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Gindalbie lines up targets

GINDALBIE Gold is one company confident it will not be swallowed up by the wave of rationalisation in the gold industry.

Experienced in small but profitable joint venture gold production and ahead of schedule to commission a production plant for its Minjar gold project by the end of the year, Gindalbie is smiling at its ground and human resource acquisitions in the most western greenstone belt in Western Australia.

Ready to begin mining by the end of the month, Gindalbie is confident the Minjar production will generate sufficient cash flow for the company to proceed with further regional exploration without having to rely on market support.

The project, 350 kilometres north-east of Perth and purchased in late 1999, has five open pits on granted mining leases and 140,000 ounces of gold.

While these reserves previously were considered uneconomic, the new on-site 500,000 tonnes-per-annum plant has produced an independent evaluator’s prediction of a $10 million initial cash flow.

And with a further 800 square kilometres of what it deems “highly prospective” tenements, Gindalbie is expecting the project to have a life of at least 10 years.

Exploration success has been reported at three surrounding prospects, with one, the Winddine well, indicating potential for an underground operation in addition to its open-pit reserves.

Gindalbie managing director David McSweeney believes capital savings already achieved by the company, and the type and experience of people Gindalbie has gathered, also will ensure the success of the Minjar venture.

The plant under construction at Minjar was purchased from another operation and power, water and an airstrip will be shared with Normandy Group’s Golden Grove zinc operation.

Half of Gindalbie’s management personnel have between 20 and 30 years of management experience in the WA goldfields.

The company’s mine manager is based centrally at Yalgoo, its exploration manager is an expert in developing greenstone regions and key operating staff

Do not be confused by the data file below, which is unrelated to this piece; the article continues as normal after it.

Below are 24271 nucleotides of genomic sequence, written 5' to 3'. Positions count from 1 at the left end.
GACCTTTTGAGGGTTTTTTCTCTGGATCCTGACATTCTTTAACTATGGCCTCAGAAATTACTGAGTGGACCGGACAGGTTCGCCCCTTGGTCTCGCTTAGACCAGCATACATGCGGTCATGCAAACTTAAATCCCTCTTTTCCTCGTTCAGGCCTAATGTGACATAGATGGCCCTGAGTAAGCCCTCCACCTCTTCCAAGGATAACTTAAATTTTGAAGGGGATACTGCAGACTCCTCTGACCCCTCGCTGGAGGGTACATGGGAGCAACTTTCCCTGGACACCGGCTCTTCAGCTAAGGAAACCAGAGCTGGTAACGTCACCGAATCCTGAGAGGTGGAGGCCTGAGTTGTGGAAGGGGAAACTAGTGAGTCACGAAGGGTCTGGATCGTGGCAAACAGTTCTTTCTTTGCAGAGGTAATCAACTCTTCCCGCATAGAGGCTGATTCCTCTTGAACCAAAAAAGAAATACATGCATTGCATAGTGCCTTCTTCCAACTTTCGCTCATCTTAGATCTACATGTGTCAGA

have come directly from similar-sized gold mines in the region.

While Gindalbie was the first in the east Kimberley to bid initially for the Sally Malay nickel deposit – and holds a nearby joint venture interest with BHP – the company is selling its non-Minjar interests after deciding an exclusive Minjar production and acquisition focus is the key to ensuring its future.

One joint venture, within Minjar and 51 per cent owned by Gindalbie, could make use of and complement the Minjar operations.

This is a gold and tungsten deposit at Mount Mulgine, for which Gindalbie is evaluating the tungsten prospects and the interest of concentrate buyers.

China currently supplies 85 per cent of the world tungsten market, after a Western world shut-down in production, but with an increase in demand for tungsten, rather than depleted uranium, for metal hardening, and for the manufacture of ‘green’, rather than lead bullets, prices have soared from $44 to $70 per tonne.

Depending on its assessments, Gindalbie will decide whether to proceed with production – using excess capacity at the Minjar plant and funding the operations with company cash or further capital raising – or to spin off the asset.

“It’s a world-class in-ground resource worth hundreds of millions of dollars,” Mr McSweeney says.

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